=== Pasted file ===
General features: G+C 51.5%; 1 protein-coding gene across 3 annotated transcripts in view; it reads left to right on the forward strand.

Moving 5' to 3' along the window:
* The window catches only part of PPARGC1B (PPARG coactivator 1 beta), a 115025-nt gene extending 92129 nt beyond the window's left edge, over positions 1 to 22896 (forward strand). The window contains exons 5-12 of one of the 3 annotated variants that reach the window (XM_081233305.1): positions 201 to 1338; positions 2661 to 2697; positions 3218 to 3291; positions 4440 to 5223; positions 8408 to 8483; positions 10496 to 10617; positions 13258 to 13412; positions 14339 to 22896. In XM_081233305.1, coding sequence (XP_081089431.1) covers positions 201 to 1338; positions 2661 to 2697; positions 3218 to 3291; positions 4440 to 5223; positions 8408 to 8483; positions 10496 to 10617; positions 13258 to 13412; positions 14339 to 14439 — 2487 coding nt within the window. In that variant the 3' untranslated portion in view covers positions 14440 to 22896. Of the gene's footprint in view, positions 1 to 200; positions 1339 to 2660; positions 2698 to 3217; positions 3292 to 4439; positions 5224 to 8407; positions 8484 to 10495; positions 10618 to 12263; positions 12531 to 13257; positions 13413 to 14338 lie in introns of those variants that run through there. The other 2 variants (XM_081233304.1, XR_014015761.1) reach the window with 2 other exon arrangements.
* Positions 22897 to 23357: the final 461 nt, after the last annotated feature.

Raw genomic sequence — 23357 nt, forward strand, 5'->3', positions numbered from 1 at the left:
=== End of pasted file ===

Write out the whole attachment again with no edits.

General features: G+C 51.5%; 1 protein-coding gene across 3 annotated transcripts in view; it reads left to right on the forward strand.

Moving 5' to 3' along the window:
* The window catches only part of PPARGC1B (PPARG coactivator 1 beta), a 115025-nt gene extending 92129 nt beyond the window's left edge, over positions 1 to 22896 (forward strand). The window contains exons 5-12 of one of the 3 annotated variants that reach the window (XM_081233305.1): positions 201 to 1338; positions 2661 to 2697; positions 3218 to 3291; positions 4440 to 5223; positions 8408 to 8483; positions 10496 to 10617; positions 13258 to 13412; positions 14339 to 22896. In XM_081233305.1, coding sequence (XP_081089431.1) covers positions 201 to 1338; positions 2661 to 2697; positions 3218 to 3291; positions 4440 to 5223; positions 8408 to 8483; positions 10496 to 10617; positions 13258 to 13412; positions 14339 to 14439 — 2487 coding nt within the window. In that variant the 3' untranslated portion in view covers positions 14440 to 22896. Of the gene's footprint in view, positions 1 to 200; positions 1339 to 2660; positions 2698 to 3217; positions 3292 to 4439; positions 5224 to 8407; positions 8484 to 10495; positions 10618 to 12263; positions 12531 to 13257; positions 13413 to 14338 lie in introns of those variants that run through there. The other 2 variants (XM_081233304.1, XR_014015761.1) reach the window with 2 other exon arrangements.
* Positions 22897 to 23357: the final 461 nt, after the last annotated feature.

Raw genomic sequence — 23357 nt, forward strand, 5'->3', positions numbered from 1 at the left: